Bulgaria to Start Building South Stream in June
In March, the Russian gas pipeline project "South Stream" will receive a building permit by the Bulgarian authorities.
In the same month, it will become clear who will be the contractor for the Bulgarian section. It is expected that actual construction on the pipeline will begin in June, investor.bg reported.
The comments were made Thursday by the CEO of South Stream Transport Oleg Aksyutin, who is in the Bulgarian Black Sea city of Varna in connection with the opening of an information center for "South Stream".
In early December, the European Commission cautioned that the bilateral intergovernmental agreements on the South Stream gas pipeline project between Russia, Bulgaria, Serbia, Hungary, Greece, Slovenia, Austria and Croatia had to be renegotiated in order to comply with EU law.
On Tuesday, Russia informed it was not willing to annul the agreements it has signed with six EU countries, including Bulgaria.
Instead, Russia expects the European Commission to put forth proposals on the adaption of the inter-governmental agreements to the Third Energy Package, Russian Permanent Representative to the European Union Vladimir Chizhov has said.
Chizhov reminded that the six EU countries had earlier authorized the European Commission to conduct negotiations with Russia on South Stream on their behalf.
A groundbreaking ceremony for the gas pipeline was held on October 31, 2013, at site of the Bulgarian compressor station "Rasovo."
The village of Rasovo is in northwestern Bulgaria in the minciplaity of Medkovets, Montana region. The ceremony was attended via video link from the building of the Council of Ministers in the capital Sofia by the CEO of Russian energy giant Gazprom, Alexei Miller, the Prime Minister of the Republic of Bulgaria Plamen Oresharski, the Minister of Economy and Energy of Bulgaria, Dragomir Stoynev, and the Energy Minister of the Russian Federation, Alexander Novak.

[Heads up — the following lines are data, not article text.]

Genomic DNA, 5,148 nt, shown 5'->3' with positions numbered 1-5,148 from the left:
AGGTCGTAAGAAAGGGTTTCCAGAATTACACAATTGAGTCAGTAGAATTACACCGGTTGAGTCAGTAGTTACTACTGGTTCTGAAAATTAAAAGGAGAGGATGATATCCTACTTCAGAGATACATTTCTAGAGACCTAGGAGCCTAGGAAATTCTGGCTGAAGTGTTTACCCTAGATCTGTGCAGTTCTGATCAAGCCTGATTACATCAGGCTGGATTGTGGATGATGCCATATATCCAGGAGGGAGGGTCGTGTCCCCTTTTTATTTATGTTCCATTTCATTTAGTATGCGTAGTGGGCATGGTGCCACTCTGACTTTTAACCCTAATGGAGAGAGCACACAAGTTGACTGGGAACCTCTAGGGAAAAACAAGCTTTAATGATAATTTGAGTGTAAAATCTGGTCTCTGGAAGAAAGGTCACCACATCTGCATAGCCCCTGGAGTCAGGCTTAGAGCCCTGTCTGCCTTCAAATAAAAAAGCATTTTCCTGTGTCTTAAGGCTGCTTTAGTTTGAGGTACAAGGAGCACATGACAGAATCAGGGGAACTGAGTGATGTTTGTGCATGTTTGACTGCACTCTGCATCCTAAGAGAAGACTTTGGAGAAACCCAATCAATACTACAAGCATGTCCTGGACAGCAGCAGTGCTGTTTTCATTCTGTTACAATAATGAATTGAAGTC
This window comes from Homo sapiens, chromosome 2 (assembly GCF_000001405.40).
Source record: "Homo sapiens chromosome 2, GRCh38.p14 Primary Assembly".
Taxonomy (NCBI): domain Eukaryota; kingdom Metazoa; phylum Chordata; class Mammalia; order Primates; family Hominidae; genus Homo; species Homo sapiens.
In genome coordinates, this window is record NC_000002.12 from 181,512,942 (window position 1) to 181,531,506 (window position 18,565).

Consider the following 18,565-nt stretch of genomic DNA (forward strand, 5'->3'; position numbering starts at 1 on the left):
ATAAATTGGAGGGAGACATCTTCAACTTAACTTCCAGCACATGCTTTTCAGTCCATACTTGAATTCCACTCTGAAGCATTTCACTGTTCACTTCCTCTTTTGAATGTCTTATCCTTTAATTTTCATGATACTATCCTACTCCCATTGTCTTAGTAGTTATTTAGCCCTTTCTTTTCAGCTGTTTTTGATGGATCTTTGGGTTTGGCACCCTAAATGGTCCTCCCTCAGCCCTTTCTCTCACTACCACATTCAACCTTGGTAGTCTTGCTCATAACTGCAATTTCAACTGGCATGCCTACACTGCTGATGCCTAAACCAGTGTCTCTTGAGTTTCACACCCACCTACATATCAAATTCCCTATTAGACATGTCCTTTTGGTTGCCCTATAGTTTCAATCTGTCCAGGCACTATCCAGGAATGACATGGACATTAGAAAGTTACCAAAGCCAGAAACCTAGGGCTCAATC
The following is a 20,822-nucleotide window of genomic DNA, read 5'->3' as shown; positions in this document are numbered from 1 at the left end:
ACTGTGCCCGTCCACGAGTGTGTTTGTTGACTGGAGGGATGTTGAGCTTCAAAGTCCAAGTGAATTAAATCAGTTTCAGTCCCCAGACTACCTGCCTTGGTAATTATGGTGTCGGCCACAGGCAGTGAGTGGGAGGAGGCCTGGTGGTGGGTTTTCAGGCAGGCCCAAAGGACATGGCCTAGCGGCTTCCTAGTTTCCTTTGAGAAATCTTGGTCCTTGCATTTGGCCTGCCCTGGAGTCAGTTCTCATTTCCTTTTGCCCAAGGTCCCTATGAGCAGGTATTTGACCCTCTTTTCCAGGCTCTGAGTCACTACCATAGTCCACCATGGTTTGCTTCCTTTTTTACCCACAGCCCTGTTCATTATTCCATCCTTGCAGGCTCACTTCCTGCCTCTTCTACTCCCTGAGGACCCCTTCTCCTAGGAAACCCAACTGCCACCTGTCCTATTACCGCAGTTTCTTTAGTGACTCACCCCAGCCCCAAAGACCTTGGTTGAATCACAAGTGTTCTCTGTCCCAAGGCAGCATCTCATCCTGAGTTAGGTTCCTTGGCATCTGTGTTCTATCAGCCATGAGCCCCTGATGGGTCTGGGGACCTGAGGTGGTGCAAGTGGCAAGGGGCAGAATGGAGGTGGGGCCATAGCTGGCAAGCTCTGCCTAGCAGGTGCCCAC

The construction of the Bulgarian section South Stream gas pipeline was officially launched after a meeting of over four hours between Miller and Oresharski.
A year earlier, the previous center-right government of Boyko Borisov signed with Russian state-owned energy giant Gazprom the final investment decision for the construction of the South Stream gas transit pipeline. The South Stream agreement was signed in the Bulgarian capital Sofia on November 15, 2012 by former Bulgarian Prime Minister Boyko Borisov and Miller, in addition to another agreement for the Russian natural gas supplies for Bulgaria, which stipulates a 20% discount as of January 1, 2013.
The South Stream pipeline is intended to transport up to 63 billion cubic meters of natural gas to central and southern Europe, diversifying Russian gas routes away from transit countries such as Ukraine.
The pipes will go from Russia to Bulgaria via the Black Sea; in Bulgaria it will split in two – with the northern leg going through Serbia, Croatia, Hungary, and Slovenia to Austria and Northern Italy, and the southern leg going through Greece to Southern Italy. The Black Sea underwater section of South Stream between Russia and Bulgaria will be 900 km long, and will be constructed at a maximum depth of 2 km.
In order to service the supplies for South Stream, Russia will expand its own gas transit network by building additional 2 446 km of pipelines with 10 compressor stations with a total capacity of 1473 MW, a project to be called "South Corridor" and to be completed in two stages by 2019. The pipeline's core shareholders include Gazprom with 50%, Italy's Eni with 20% and Germany's Wintershall Holding and France's EDF with 15% each. Gazprom has already established national joint ventures with companies from Austria, Bulgaria, Croatia, Slovenia, Greece, Hungary and Serbia to manage the onshore section of the South Stream pipeline.
The opposition right-wing Democrats for Strong Bulgaria (DSB) party recently slammed the South Stream gas pipeline project as the "second huge corruption-ridden project of the Bulgarian Socialist Party (BSP), the Kremlin and the energy mafia." To illustrate their point, DSB members pointed out that Bulgaria was not going to receive any money at all for 15 years in a row and all revenues generated by the gas pipeline during the period would go to Russian energy giant Gazprom.
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SS is a wise decision, but I'd wish good luck to Nabucco as well, since the key word for BG here is diversification.
And yes, probably BG negotiators could be more tough...But the more serious problem for BG, imo, is that for EU not "diversification" but "politics" is a key word in this story.